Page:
We should ask, “What if sharing (and using) spatial information could be accomplished as easily as sharing a link to a Web page today? What if “the programmer” above could be a child anywhere, learning to use the Web for the first time? What could search engines do with spatial data infrastructures if they ‘understood’ what they were analyzing?”

In this blog post, I would like to discuss the development of proposed new standards for spatial information, ones that leverage the architectural style of the Web in order to lower the barriers to use and re-use of not only SDI, but also potentially any spatial information on the Web.

First, I will describe what you can easily do today with Map Markup Language, or “MapML”, and after that I will present ideas how links between and within Web pages and maps of the future could be as seamless and useful as links on today’s Web.

The key idea that I would like to convey in this post is that with a small change of perspective and standards by both the Web and Spatial information communities, increases in the value of Web-based information are achievable: spatial information can be simple and re-usable, based on standards, and Web pages can embed and link to spatial locations, providing indexable, searchable context for spatial phenomena. What has been heretofore only notional, a true “GeoWeb” is demonstrably within reach.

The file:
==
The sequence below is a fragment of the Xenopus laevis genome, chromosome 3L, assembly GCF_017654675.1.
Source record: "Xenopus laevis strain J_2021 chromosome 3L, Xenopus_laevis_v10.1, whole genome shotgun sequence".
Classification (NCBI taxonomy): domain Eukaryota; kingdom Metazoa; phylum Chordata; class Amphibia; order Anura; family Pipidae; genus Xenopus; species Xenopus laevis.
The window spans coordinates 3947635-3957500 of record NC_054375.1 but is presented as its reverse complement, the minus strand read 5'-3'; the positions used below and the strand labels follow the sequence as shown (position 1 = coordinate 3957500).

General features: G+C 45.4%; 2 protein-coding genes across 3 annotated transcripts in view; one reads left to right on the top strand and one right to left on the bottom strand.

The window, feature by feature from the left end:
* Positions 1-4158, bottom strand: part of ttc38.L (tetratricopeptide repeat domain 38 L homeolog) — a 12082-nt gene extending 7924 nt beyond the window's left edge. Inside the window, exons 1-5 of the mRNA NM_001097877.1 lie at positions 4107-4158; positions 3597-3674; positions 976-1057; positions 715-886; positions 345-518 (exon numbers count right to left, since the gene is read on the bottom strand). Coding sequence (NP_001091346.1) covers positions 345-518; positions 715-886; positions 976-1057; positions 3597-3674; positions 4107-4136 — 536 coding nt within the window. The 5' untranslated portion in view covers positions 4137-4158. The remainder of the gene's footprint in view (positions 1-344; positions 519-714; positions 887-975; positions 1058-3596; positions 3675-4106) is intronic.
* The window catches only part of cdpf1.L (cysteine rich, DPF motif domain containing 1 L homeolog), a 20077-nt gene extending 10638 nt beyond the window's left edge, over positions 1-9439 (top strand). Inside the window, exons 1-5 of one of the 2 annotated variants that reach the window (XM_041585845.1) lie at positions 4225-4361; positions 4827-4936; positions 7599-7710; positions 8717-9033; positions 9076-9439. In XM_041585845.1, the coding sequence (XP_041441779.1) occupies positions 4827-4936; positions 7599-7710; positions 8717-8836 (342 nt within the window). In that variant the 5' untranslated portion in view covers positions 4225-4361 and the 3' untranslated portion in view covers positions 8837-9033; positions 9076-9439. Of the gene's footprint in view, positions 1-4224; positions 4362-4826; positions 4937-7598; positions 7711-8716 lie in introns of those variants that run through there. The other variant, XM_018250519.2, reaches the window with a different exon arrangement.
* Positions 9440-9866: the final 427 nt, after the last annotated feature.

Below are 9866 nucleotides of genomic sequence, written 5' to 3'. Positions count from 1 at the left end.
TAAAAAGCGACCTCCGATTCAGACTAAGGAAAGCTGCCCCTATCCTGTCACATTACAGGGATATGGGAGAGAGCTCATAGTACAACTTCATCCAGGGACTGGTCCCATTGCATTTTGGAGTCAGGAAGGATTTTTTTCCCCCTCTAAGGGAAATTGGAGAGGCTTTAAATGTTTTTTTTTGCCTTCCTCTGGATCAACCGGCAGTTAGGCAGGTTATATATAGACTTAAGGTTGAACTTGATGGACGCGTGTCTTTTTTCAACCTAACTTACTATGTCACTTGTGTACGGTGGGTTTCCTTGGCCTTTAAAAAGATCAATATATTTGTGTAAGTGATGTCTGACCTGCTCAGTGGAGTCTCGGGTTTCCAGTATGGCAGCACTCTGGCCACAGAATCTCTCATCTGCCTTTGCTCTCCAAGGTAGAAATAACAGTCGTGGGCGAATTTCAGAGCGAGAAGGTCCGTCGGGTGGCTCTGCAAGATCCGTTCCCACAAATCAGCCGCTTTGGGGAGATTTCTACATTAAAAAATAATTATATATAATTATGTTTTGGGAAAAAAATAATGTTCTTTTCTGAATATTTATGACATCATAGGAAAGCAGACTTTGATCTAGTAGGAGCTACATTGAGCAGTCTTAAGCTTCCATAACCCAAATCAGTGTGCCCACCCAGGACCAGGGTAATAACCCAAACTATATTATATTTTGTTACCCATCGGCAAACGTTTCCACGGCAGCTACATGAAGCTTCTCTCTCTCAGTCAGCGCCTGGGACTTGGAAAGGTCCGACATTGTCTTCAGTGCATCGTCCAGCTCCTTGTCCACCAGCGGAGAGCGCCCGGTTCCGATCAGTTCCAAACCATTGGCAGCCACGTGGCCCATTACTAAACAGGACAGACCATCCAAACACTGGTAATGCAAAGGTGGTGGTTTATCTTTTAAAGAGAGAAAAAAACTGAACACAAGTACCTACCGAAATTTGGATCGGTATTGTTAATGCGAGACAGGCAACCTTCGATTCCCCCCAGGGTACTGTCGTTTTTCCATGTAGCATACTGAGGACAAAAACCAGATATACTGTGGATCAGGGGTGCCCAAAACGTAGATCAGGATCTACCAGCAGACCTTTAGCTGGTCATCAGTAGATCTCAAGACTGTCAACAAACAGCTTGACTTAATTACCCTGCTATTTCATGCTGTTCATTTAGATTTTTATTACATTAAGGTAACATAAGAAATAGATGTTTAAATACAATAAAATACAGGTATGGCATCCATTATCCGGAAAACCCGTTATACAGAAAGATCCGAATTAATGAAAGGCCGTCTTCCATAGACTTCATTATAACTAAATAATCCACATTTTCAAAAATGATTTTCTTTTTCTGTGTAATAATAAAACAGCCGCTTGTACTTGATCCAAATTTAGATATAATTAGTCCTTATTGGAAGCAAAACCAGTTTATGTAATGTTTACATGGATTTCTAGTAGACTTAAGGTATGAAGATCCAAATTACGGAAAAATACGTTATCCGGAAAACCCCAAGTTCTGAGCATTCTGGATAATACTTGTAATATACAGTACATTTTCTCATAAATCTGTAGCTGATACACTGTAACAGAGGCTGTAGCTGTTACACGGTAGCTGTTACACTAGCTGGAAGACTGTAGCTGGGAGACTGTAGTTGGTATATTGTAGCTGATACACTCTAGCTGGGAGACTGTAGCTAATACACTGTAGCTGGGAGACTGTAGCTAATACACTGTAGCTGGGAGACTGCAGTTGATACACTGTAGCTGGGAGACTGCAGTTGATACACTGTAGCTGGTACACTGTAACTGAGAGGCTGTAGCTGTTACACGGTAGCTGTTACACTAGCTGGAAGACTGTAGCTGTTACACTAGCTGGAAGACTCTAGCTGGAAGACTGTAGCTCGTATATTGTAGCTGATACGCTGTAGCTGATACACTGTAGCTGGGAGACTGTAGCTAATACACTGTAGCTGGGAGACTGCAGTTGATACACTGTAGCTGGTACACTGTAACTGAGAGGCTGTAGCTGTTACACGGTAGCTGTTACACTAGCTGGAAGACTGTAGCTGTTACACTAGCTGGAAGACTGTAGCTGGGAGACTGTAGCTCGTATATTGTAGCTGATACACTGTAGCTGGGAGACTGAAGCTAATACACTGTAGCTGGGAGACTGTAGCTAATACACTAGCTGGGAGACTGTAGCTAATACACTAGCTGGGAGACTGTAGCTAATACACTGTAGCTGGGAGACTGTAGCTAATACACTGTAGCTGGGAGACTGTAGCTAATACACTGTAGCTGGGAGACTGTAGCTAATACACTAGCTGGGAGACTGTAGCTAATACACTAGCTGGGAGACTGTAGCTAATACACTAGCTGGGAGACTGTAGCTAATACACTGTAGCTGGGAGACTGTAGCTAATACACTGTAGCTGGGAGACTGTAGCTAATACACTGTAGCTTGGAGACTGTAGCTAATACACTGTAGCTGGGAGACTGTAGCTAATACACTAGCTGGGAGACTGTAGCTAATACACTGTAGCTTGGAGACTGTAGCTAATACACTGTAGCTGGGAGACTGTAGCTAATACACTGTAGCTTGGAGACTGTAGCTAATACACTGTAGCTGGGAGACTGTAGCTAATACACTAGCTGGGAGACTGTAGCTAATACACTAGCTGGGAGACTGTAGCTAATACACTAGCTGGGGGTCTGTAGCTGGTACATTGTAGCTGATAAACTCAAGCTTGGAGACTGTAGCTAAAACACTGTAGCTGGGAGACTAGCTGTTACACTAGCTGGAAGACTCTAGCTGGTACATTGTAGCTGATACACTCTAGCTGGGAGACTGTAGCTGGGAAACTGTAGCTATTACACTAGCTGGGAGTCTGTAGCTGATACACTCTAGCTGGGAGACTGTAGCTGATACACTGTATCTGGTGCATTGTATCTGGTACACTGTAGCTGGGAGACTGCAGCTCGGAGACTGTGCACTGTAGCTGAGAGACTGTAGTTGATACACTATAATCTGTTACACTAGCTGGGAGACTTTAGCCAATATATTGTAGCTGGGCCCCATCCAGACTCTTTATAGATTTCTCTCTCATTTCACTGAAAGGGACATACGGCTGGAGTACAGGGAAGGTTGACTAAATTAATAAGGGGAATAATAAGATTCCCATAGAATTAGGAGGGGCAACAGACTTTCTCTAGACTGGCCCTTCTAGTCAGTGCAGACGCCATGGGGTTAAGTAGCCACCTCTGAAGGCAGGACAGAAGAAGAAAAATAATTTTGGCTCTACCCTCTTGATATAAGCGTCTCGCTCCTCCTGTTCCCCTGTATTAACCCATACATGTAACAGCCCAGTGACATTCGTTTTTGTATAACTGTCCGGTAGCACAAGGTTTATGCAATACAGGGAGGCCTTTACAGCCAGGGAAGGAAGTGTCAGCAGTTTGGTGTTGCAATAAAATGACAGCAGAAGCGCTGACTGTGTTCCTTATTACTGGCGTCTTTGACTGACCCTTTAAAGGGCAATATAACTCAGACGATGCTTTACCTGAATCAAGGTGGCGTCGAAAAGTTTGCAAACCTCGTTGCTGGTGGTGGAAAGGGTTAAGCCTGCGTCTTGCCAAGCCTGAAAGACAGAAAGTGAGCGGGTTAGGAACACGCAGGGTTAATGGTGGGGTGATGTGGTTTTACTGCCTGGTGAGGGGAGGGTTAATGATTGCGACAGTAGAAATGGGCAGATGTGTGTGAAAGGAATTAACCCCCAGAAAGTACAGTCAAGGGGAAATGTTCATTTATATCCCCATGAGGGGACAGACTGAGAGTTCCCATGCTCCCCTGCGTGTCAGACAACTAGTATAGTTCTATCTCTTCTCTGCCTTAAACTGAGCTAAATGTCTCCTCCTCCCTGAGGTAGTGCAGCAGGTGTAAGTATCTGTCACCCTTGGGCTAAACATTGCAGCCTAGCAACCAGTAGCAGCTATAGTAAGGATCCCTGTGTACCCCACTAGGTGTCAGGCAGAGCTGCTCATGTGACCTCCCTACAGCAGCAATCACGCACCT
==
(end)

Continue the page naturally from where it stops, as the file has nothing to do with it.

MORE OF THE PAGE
In a future post, I will describe in detail the use of some of the markup constructs in MapML, and in what way each is useful.

What is Map Markup Language?